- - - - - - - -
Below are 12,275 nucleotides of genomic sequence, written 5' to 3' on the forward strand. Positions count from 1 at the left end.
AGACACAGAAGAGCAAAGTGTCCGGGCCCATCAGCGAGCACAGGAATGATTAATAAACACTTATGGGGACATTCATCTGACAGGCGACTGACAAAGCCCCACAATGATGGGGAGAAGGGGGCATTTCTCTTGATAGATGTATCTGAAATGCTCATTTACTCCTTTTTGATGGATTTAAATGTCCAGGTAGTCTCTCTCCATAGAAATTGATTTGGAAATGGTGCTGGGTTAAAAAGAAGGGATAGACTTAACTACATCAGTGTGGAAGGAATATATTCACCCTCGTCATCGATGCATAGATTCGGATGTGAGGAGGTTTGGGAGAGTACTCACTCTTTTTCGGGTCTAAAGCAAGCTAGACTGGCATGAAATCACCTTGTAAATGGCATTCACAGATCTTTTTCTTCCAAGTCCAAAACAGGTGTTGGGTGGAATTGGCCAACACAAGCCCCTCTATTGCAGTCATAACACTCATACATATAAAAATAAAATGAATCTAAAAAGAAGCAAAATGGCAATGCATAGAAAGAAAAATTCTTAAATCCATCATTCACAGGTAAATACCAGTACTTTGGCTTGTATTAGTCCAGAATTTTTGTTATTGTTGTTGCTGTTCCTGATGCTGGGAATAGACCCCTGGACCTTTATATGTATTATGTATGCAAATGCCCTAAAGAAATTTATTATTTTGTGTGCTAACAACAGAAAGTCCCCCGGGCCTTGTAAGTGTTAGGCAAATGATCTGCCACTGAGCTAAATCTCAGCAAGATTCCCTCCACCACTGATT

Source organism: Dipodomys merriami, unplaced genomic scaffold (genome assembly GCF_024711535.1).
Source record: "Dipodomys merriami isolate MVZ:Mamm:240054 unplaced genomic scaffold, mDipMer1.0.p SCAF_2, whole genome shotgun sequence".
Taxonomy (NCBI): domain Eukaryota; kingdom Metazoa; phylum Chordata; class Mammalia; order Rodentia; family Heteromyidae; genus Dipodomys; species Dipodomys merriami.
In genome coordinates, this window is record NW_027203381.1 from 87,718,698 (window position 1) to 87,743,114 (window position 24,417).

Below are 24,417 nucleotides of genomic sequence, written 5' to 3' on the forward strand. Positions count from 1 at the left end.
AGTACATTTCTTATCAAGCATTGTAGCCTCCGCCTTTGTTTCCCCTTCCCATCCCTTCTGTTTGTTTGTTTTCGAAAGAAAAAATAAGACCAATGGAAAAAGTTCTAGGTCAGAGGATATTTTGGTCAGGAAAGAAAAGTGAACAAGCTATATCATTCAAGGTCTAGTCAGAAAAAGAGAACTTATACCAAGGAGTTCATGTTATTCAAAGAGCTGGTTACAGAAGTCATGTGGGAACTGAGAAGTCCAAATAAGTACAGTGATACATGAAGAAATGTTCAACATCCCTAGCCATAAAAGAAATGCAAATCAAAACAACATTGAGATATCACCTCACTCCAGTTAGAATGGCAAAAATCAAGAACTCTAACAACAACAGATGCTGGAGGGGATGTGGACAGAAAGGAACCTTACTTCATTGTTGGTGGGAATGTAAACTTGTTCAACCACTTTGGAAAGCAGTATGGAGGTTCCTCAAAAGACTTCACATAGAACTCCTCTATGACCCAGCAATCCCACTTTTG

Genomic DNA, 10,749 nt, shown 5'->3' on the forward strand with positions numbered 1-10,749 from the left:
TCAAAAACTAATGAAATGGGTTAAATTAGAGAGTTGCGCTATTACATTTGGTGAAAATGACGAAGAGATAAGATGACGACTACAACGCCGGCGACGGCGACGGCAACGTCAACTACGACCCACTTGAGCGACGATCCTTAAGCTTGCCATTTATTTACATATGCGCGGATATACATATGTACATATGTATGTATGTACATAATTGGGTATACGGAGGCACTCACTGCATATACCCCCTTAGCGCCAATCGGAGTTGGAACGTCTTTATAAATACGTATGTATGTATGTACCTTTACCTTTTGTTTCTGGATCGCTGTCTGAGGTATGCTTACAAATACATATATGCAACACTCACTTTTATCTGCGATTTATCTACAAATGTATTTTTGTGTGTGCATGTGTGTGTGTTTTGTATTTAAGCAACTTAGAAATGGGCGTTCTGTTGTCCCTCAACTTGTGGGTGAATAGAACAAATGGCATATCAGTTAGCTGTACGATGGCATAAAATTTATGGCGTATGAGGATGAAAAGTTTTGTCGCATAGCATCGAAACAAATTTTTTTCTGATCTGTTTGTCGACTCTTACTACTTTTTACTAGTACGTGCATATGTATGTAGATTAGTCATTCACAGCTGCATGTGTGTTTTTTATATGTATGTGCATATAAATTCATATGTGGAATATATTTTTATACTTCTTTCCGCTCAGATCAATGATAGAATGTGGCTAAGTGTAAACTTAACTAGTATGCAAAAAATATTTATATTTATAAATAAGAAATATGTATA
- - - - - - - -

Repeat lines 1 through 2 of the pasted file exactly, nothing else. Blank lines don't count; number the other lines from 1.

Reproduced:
Below are 12,275 nucleotides of genomic sequence, written 5' to 3' on the forward strand. Positions count from 1 at the left end.
AGACACAGAAGAGCAAAGTGTCCGGGCCCATCAGCGAGCACAGGAATGATTAATAAACACTTATGGGGACATTCATCTGACAGGCGACTGACAAAGCCCCACAATGATGGGGAGAAGGGGGCATTTCTCTTGATAGATGTATCTGAAATGCTCATTTACTCCTTTTTGATGGATTTAAATGTCCAGGTAGTCTCTCTCCATAGAAATTGATTTGGAAATGGTGCTGGGTTAAAAAGAAGGGATAGACTTAACTACATCAGTGTGGAAGGAATATATTCACCCTCGTCATCGATGCATAGATTCGGATGTGAGGAGGTTTGGGAGAGTACTCACTCTTTTTCGGGTCTAAAGCAAGCTAGACTGGCATGAAATCACCTTGTAAATGGCATTCACAGATCTTTTTCTTCCAAGTCCAAAACAGGTGTTGGGTGGAATTGGCCAACACAAGCCCCTCTATTGCAGTCATAACACTCATACATATAAAAATAAAATGAATCTAAAAAGAAGCAAAATGGCAATGCATAGAAAGAAAAATTCTTAAATCCATCATTCACAGGTAAATACCAGTACTTTGGCTTGTATTAGTCCAGAATTTTTGTTATTGTTGTTGCTGTTCCTGATGCTGGGAATAGACCCCTGGACCTTTATATGTATTATGTATGCAAATGCCCTAAAGAAATTTATTATTTTGTGTGCTAACAACAGAAAGTCCCCCGGGCCTTGTAAGTGTTAGGCAAATGATCTGCCACTGAGCTAAATCTCAGCAAGATTCCCTCCACCACTGATT